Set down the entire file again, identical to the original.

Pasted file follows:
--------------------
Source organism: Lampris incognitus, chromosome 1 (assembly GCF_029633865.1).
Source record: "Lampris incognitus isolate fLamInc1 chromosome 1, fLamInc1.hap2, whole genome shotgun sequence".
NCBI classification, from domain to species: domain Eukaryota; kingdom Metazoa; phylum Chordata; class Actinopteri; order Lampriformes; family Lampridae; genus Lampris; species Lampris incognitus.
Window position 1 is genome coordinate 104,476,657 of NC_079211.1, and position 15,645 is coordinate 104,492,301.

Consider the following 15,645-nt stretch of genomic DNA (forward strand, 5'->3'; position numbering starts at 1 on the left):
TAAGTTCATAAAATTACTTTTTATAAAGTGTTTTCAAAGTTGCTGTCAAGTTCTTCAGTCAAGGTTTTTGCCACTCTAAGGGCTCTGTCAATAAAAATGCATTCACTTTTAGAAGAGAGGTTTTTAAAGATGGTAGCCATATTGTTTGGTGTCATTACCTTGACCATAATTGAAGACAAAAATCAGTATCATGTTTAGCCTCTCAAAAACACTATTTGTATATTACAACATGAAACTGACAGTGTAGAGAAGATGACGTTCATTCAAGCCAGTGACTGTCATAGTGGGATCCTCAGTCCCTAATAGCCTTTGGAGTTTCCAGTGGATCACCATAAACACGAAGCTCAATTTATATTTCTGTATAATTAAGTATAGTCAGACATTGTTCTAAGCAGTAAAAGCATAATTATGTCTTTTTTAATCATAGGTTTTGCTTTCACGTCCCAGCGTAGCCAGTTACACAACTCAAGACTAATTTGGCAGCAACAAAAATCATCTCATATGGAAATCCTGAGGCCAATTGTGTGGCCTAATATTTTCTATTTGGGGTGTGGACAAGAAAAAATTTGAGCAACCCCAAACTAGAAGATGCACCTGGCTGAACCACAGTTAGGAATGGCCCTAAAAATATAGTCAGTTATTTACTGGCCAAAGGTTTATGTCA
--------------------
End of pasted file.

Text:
Source organism: Lampris incognitus, chromosome 1 (assembly GCF_029633865.1).
Source record: "Lampris incognitus isolate fLamInc1 chromosome 1, fLamInc1.hap2, whole genome shotgun sequence".
NCBI classification, from domain to species: domain Eukaryota; kingdom Metazoa; phylum Chordata; class Actinopteri; order Lampriformes; family Lampridae; genus Lampris; species Lampris incognitus.
Window position 1 is genome coordinate 104,476,657 of NC_079211.1, and position 15,645 is coordinate 104,492,301.

Consider the following 15,645-nt stretch of genomic DNA (forward strand, 5'->3'; position numbering starts at 1 on the left):
TAAGTTCATAAAATTACTTTTTATAAAGTGTTTTCAAAGTTGCTGTCAAGTTCTTCAGTCAAGGTTTTTGCCACTCTAAGGGCTCTGTCAATAAAAATGCATTCACTTTTAGAAGAGAGGTTTTTAAAGATGGTAGCCATATTGTTTGGTGTCATTACCTTGACCATAATTGAAGACAAAAATCAGTATCATGTTTAGCCTCTCAAAAACACTATTTGTATATTACAACATGAAACTGACAGTGTAGAGAAGATGACGTTCATTCAAGCCAGTGACTGTCATAGTGGGATCCTCAGTCCCTAATAGCCTTTGGAGTTTCCAGTGGATCACCATAAACACGAAGCTCAATTTATATTTCTGTATAATTAAGTATAGTCAGACATTGTTCTAAGCAGTAAAAGCATAATTATGTCTTTTTTAATCATAGGTTTTGCTTTCACGTCCCAGCGTAGCCAGTTACACAACTCAAGACTAATTTGGCAGCAACAAAAATCATCTCATATGGAAATCCTGAGGCCAATTGTGTGGCCTAATATTTTCTATTTGGGGTGTGGACAAGAAAAAATTTGAGCAACCCCAAACTAGAAGATGCACCTGGCTGAACCACAGTTAGGAATGGCCCTAAAAATATAGTCAGTTATTTACTGGCCAAAGGTTTATGTCA